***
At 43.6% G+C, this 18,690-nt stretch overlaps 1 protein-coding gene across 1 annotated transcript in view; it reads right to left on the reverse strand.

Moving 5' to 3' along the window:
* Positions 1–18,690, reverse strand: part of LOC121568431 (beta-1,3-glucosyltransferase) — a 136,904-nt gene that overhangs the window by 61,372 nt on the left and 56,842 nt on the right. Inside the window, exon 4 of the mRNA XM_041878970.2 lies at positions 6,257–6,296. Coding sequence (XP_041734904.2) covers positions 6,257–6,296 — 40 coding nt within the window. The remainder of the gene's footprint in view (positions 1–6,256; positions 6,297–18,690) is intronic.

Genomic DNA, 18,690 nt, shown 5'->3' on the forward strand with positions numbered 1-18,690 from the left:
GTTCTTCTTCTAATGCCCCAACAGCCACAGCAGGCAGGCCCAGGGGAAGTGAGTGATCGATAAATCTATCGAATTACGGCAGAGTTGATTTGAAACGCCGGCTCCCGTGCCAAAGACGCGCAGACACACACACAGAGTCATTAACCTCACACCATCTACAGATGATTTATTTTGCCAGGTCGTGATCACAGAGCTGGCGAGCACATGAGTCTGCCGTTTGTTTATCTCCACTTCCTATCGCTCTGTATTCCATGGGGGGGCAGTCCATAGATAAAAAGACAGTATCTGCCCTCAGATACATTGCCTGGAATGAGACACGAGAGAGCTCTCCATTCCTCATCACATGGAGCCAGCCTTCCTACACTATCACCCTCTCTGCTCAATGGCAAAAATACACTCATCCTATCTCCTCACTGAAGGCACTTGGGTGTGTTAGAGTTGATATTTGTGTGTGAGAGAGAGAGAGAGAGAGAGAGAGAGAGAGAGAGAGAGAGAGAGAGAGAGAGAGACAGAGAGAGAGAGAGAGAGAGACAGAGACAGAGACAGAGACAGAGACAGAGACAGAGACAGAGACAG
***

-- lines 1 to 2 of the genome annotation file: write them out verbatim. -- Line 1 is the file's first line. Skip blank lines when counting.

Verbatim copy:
At 43.6% G+C, this 18,690-nt stretch overlaps 1 protein-coding gene across 1 annotated transcript in view; it reads right to left on the reverse strand.

Moving 5' to 3' along the window: